Obviously, I immediately tweeted Deidre to say that we should try and make a chequerboard cake. Yesterday, on our tenth Dessert Day (eleven, if you include our macaron making course), we did just that. It was equal parts terrifying and incredible.
We didn't use the recipe listed on the Great Australian Bake-Off website, because it requires you to make four cakes, and that seemed like way too much effort. Instead, we used this recipe, with a few minor changes. Instead of making it green and gold, we added a couple of tablespoons of cocoa to one half of the cake batter, and the zest of two oranges and a little bit of food colouring to the other. We made two cakes and split them in half instead of the four individual cakes the recipe suggests. And we made a truckload of dark chocolate ganache instead of the white chocolate and Milo ganaches recommended in the recipe.
But who cares about the baking part? It's the assembly that's where the fun/terror starts!!
I think we were most impressed about the fact that we managed to cut the cakes and get the outer most layer in place without breaking it!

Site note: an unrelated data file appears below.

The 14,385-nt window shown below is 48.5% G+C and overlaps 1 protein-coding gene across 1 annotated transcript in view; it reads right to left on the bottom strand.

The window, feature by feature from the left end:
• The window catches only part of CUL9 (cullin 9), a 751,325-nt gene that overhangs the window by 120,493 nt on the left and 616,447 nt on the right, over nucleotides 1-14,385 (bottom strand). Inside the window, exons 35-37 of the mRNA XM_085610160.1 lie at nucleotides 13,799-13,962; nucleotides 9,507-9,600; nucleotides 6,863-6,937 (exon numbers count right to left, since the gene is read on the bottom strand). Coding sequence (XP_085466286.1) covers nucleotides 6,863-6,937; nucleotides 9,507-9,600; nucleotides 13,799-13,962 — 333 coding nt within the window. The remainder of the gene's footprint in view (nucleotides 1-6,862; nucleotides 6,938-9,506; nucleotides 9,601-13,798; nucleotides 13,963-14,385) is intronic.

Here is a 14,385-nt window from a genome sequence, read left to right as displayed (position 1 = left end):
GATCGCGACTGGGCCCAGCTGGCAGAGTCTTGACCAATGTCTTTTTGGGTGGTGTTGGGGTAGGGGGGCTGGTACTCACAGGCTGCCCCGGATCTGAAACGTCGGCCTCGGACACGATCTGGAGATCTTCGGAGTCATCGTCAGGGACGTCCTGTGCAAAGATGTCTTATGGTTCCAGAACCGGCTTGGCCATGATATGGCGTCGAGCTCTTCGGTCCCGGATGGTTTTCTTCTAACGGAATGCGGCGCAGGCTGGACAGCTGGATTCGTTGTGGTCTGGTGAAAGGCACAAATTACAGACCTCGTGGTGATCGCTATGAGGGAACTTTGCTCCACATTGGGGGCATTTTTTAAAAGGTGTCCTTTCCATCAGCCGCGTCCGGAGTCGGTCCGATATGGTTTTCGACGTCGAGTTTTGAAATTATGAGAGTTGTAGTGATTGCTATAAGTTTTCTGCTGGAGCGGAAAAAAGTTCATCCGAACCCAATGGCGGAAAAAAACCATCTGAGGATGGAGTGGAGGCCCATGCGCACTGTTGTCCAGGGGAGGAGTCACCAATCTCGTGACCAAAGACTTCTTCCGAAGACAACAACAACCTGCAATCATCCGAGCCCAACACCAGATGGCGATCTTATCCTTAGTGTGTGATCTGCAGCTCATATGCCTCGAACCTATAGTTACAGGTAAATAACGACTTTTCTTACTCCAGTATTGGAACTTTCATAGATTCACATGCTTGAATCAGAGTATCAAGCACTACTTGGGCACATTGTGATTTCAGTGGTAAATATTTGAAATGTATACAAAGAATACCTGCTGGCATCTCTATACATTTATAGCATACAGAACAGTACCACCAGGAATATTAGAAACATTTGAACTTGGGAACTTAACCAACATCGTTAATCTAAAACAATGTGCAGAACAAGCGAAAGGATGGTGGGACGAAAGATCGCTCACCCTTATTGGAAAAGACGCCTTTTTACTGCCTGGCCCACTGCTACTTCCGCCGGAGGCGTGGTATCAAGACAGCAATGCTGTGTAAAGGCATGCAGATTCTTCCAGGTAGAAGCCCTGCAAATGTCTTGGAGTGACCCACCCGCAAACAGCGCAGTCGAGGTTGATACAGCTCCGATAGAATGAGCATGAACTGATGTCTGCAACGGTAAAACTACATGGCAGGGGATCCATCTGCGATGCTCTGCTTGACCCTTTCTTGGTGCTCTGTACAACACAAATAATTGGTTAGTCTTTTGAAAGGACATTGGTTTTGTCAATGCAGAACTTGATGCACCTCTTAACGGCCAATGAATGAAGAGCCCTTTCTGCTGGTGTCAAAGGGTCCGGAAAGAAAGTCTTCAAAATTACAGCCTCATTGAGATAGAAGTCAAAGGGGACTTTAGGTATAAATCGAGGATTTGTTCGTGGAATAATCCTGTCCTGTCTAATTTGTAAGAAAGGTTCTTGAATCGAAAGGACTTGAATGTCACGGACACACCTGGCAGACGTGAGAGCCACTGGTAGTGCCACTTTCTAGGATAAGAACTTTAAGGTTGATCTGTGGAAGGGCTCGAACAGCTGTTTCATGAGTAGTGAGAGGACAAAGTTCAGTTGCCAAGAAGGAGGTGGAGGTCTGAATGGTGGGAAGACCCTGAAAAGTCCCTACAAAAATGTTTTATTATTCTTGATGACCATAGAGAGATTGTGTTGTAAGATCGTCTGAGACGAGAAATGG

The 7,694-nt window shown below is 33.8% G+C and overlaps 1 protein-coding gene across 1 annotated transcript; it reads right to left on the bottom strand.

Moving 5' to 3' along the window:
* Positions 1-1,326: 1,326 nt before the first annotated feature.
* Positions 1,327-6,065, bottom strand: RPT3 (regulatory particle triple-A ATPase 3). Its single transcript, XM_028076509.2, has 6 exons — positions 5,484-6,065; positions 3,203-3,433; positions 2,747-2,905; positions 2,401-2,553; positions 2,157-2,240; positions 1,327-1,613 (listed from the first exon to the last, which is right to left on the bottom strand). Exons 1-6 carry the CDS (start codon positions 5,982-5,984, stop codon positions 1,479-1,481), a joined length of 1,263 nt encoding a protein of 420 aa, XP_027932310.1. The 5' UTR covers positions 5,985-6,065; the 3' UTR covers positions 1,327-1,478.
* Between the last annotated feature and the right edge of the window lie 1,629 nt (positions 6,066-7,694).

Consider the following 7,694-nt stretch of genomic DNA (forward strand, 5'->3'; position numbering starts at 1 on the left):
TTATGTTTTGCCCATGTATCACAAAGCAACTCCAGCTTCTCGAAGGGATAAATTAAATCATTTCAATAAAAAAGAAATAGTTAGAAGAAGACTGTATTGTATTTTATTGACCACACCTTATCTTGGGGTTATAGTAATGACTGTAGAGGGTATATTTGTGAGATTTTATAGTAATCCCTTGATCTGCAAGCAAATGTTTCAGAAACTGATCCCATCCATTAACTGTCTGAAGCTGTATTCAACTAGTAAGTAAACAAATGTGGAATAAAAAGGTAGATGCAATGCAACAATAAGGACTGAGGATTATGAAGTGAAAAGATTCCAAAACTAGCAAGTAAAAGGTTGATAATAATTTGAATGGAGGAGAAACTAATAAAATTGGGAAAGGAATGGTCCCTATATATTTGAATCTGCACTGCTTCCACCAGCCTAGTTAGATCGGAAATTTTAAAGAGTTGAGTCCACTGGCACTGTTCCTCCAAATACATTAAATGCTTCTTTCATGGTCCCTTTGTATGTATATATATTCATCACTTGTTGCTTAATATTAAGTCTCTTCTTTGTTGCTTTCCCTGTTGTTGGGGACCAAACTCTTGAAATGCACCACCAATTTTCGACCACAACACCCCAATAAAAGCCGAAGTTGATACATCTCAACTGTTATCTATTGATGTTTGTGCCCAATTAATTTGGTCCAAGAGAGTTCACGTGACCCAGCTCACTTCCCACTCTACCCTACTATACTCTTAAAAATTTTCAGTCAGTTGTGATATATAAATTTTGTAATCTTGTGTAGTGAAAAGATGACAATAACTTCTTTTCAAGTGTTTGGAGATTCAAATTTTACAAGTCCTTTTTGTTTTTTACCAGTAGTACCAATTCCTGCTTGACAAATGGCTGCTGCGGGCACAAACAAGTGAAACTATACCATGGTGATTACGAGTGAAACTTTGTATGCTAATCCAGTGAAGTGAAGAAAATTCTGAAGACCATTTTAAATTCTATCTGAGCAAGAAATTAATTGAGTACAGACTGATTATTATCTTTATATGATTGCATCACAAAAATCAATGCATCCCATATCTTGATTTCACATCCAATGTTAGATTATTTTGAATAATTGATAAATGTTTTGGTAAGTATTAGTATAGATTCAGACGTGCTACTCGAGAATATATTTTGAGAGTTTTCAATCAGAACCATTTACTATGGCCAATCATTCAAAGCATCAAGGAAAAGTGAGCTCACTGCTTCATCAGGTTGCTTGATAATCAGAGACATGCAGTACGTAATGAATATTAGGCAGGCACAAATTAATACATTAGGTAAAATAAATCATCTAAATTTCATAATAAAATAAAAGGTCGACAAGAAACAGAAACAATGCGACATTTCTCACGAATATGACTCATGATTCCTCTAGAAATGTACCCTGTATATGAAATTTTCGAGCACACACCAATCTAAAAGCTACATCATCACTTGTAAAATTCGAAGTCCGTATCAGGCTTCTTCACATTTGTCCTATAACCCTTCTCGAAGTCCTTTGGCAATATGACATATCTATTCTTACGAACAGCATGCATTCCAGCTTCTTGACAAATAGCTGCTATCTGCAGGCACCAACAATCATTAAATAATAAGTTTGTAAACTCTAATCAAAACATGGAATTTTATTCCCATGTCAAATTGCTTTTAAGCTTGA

The real fun came with smothering it in a million layers of ganache:
Finally, we got to the real test - would it hold together when we cut it, or would it all fall apart in a heap?
There may have been some dancing around the kitchen when it actually worked. Sure, our layers may not be perfectly lined up in all cases, and they're not exactly even. But considering it was our first attempt at such a thing, I think we did a pretty good job of it!
AND it was completely delicious. The chocolate cake wasn't particularly chocolate-y tasting (we didn't add as much cocoa as would normally be in a chocolate cake because we were afraid of the mixture being too thick), but the mountains of ganache involved meant that it didn't really make a difference! The orange flavour really shone through though.
We also hit up the savoury side of baking, with this cauliflower pizza crust. And it was actually not as weird/gross as I would have thought. Although there is a terrifying amount of cheese in it. We cut right back on both the cheeses, so it was more like 1/3 cup of each rather than 1/2 cup. And we decided in the end that you could probably use two cups of cauliflower to the same amount of cheese and end up with much the same result.
In summary: it was tasty, but I'm not sure I'd call it pizza crust. It was more like some kind of quiche-y, frittata-y thing, and I think it was only the herbs (we didn't have Italian seasoning, so used a mixture of basil, oregano and mixed herbs instead) that made it seem pizza-y.
That said, it was naturally gluten free, and really easy to make, so I'm still putting it in the win column!
What challenges have you accepted lately?